A total of 20 ostracode species, belonging to four families, were recovered from subterranean habitats (caves and cenotes) of the Yucatán Peninsula (Figure 2, Table 1). We found ostracodes in all 32 systems sampled. Table 1 summarizes the taxonomic classification and distribution of the species in the study areas. The species C. vidua and C. ilosvayi were the most widely distributed with 15 and 13 records, respectively. For all other species we collected mostly empty shells, mainly from bottom sediments. As a result, we were unable to confirm the taxonomic classification for at least eight species, which remain in open nomenclature.
The cenote Xoch was the site with the highest species richness (number of species per site) in the region, with five species. The occurrence of Cyprideis sp. in this cenote revealed the influence of the marine environment on species composition. Species richness in other cenotes varied from one to three species. In cave environments such as Yumku, Peba and, X’tacumbilxuna’an, between one and two species were observed.
All taxa recorded in the sampling sites are epigean fauna. The species composition is integrated with species widely distributed in tropical America or cosmopolites such as Diaphanocypris meridana (Furtos, 1936), Chlamydotheca unispinosa (Baird, 1862), Pseudocandona antilliana Broodbakker, 1983, Darwinula stevensoni (Brady and Robertson, 1870) C. vidua, and C. ilosvayi and regional endemics such as Alicenula yucatanensis Macario-González et al., 2018, Cypridopsis niagranensis Furtos, 1936, Cypria petenensis Ferguson et al., 1964, Strandesia intrepida Furtos, 1936, and Keysercypria xanabanica (Furtos, 1936). The latter species (K. xanabanica) is the only species currently known to be distributed exclusively in cenotes of the northern Yucatán Peninsula.

3.2. Shape and Size Morphometric Analysis of Selected Ostracode Species from Caves and Cenotes

The principal component analysis based on the first and second components of elliptic Fourier coefficients, explain more than 59% of total data variation for C. ilosvayi (Figure 3A), Alicenula sp. (Figure 3B), and C. vidua (Figure 3C). For C. ilosvayi, the first and second principal components of the PCA explained 85% of total data variation. Patterns in morphospace suggested the presence of three morphological forms that seem not to be randomly distributed but, rather, associated with habitat types (Figure 3A). Cave systems Yumku and Peba were associated with the first morphotype (type CIL I), in which the outline describes elongated organisms with a well-developed brood pouch, exceeding the dorsal margin, and with the anterior margin slightly pointed. The second morphotype (type CIL II; Figure 3A) is related to cenotes, with the water surface directly in contact with the exterior. These organisms are narrow, elongated, and square—shaped, with an almost straight dorsal margin (without overlapping of the brood pouch) and a broadly rounded anterior margin. The third morphotype (type CIL III; Figure 3A) is considered a valve deformation, as it was observed in a single specimen. It was characterized by a narrowly developed and totally compressed brood pouch area. This specimen belongs to cenote Yokdzonot and contrasted markedly with the other forms. Due to the low number of specimens recovered, we cannot provide a reliable conclusion on the nature of this form. A MANOVA test showed significant differences (Wilks’ lambda test: ΛWilks = 0.0014, F = 151.7, p < 0.006) between CIL I and CIL II morphotypes. Jackknifed rate classification was 83% correctly assigned for this species. Positions of CIL I and CIL II morphotypes on the CVA plot were clearly differentiated and no overlap was observed (Figure 4A).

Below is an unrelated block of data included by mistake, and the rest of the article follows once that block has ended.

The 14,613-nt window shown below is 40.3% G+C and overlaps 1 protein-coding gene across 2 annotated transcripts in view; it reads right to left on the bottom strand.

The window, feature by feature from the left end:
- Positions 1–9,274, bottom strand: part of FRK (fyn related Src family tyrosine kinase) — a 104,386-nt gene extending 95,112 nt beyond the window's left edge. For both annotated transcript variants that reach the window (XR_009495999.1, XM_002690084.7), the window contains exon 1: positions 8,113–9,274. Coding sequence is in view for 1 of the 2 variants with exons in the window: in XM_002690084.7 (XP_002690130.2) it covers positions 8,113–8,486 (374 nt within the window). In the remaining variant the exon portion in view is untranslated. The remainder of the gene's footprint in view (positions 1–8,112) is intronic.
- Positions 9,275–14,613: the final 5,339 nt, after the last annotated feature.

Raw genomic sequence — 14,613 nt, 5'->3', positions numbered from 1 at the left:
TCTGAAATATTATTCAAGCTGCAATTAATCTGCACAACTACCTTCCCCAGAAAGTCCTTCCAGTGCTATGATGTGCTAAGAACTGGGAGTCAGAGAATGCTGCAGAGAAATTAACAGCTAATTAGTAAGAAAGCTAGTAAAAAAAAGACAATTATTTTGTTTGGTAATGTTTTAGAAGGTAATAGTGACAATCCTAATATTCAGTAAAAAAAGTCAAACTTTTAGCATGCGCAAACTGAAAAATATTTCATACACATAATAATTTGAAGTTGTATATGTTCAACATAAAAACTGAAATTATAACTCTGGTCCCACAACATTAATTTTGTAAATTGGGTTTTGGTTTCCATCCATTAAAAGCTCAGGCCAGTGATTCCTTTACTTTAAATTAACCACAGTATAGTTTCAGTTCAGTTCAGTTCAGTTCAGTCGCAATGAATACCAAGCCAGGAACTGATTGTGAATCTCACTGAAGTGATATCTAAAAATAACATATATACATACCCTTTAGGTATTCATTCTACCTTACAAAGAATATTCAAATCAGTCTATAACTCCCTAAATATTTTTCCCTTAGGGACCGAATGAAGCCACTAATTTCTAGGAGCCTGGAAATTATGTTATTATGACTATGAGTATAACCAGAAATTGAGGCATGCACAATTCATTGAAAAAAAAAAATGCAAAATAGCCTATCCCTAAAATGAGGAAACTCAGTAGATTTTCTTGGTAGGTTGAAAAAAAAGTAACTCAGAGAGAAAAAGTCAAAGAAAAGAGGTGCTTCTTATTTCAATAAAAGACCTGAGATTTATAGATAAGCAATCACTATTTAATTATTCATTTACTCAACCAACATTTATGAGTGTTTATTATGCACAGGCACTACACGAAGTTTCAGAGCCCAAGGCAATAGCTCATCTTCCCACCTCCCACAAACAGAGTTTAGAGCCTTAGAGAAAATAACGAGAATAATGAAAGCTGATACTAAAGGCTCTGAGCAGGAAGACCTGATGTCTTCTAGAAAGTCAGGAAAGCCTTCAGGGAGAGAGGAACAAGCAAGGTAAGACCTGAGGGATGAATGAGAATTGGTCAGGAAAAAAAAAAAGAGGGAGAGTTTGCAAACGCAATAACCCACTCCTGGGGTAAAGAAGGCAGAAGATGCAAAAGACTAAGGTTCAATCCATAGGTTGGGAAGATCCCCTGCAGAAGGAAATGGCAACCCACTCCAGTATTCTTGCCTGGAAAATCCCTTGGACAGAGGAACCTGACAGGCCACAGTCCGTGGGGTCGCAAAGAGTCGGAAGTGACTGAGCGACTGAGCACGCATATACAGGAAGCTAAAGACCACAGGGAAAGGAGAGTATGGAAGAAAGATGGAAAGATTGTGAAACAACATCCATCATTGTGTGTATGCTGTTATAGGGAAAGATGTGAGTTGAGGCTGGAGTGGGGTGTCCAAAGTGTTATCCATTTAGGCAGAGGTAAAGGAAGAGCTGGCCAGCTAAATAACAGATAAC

The first and second components of the PCA explained 94% of the total shape variation of the ostracode Alicenula sp. Two forms were recovered from the morphospace, mainly associated with PC1 (Figure 3B). Similarly, to C. ilosvayi, the forms were not randomly associated but clearly corresponded with well-defined water systems. The cenotes Dzonbacal and Dzonotila were related to the morphotype AI, whereas all other cenotes were associated with the second morphotype AII (Figure 3B). An observed difference in the forms was the anterior margin, which is rounded in the AI form and slightly pointed in the AII form. The MANOVA test revealed significant differences (Wilks’ lambda test: ΛWilks = 0.0001, F = 2164, p < 0.0004) between the AI and AII morphotypes. Jackknifed classification rate was 100% correctly assigned. On the CVA plot, morphotypes did not overlap (Figure 4B).